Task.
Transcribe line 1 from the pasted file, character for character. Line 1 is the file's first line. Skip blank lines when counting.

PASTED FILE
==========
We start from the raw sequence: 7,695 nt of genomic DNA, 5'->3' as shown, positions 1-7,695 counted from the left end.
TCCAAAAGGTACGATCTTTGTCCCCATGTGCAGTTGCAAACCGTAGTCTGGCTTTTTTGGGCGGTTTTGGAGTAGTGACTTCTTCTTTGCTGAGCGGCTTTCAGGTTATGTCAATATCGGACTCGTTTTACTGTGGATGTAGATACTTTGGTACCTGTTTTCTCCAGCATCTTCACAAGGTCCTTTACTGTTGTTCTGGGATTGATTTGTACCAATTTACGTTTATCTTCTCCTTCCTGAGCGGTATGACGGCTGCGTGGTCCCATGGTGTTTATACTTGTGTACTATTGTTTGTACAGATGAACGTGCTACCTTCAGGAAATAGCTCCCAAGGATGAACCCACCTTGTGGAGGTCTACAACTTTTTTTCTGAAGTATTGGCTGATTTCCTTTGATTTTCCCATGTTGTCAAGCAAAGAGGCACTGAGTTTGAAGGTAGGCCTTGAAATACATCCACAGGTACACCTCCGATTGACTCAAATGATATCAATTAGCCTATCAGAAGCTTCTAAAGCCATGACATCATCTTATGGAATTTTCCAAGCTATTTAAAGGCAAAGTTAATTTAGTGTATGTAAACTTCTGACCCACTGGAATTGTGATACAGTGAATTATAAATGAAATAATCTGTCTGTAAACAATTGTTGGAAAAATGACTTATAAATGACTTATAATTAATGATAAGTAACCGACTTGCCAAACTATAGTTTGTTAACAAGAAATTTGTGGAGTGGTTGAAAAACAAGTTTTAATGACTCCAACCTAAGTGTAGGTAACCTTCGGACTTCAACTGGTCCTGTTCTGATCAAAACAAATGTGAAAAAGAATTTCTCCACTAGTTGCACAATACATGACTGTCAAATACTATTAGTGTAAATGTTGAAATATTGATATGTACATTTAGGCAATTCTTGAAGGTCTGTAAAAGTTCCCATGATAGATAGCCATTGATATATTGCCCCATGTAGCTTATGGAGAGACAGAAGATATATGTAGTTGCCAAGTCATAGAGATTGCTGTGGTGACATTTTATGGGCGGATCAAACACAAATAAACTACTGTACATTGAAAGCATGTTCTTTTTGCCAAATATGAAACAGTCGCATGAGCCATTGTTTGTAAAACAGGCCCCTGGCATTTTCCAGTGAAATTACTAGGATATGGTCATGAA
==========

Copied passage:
We start from the raw sequence: 7,695 nt of genomic DNA, 5'->3' as shown, positions 1-7,695 counted from the left end.